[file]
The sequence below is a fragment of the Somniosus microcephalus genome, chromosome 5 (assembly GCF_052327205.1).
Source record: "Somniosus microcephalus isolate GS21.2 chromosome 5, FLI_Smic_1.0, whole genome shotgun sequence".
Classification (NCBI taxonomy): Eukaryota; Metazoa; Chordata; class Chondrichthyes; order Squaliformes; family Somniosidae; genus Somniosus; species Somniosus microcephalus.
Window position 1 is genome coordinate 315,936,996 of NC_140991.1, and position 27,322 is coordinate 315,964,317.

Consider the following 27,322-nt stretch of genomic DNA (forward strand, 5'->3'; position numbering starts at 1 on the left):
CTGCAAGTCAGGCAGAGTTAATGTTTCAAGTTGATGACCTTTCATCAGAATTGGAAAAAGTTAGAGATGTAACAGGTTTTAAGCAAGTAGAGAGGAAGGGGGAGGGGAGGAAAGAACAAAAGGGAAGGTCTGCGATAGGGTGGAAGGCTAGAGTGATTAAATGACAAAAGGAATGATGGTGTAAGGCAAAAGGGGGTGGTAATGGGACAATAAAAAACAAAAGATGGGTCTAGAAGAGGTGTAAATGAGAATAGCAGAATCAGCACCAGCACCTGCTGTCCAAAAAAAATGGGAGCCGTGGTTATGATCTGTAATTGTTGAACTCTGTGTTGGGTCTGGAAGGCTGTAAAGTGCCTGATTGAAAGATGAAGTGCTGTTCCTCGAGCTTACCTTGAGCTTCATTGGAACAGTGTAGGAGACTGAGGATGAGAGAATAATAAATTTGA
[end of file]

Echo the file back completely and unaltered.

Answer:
The sequence below is a fragment of the Somniosus microcephalus genome, chromosome 5 (assembly GCF_052327205.1).
Source record: "Somniosus microcephalus isolate GS21.2 chromosome 5, FLI_Smic_1.0, whole genome shotgun sequence".
Classification (NCBI taxonomy): Eukaryota; Metazoa; Chordata; class Chondrichthyes; order Squaliformes; family Somniosidae; genus Somniosus; species Somniosus microcephalus.
Window position 1 is genome coordinate 315,936,996 of NC_140991.1, and position 27,322 is coordinate 315,964,317.

Consider the following 27,322-nt stretch of genomic DNA (forward strand, 5'->3'; position numbering starts at 1 on the left):
CTGCAAGTCAGGCAGAGTTAATGTTTCAAGTTGATGACCTTTCATCAGAATTGGAAAAAGTTAGAGATGTAACAGGTTTTAAGCAAGTAGAGAGGAAGGGGGAGGGGAGGAAAGAACAAAAGGGAAGGTCTGCGATAGGGTGGAAGGCTAGAGTGATTAAATGACAAAAGGAATGATGGTGTAAGGCAAAAGGGGGTGGTAATGGGACAATAAAAAACAAAAGATGGGTCTAGAAGAGGTGTAAATGAGAATAGCAGAATCAGCACCAGCACCTGCTGTCCAAAAAAAATGGGAGCCGTGGTTATGATCTGTAATTGTTGAACTCTGTGTTGGGTCTGGAAGGCTGTAAAGTGCCTGATTGAAAGATGAAGTGCTGTTCCTCGAGCTTACCTTGAGCTTCATTGGAACAGTGTAGGAGACTGAGGATGAGAGAATAATAAATTTGA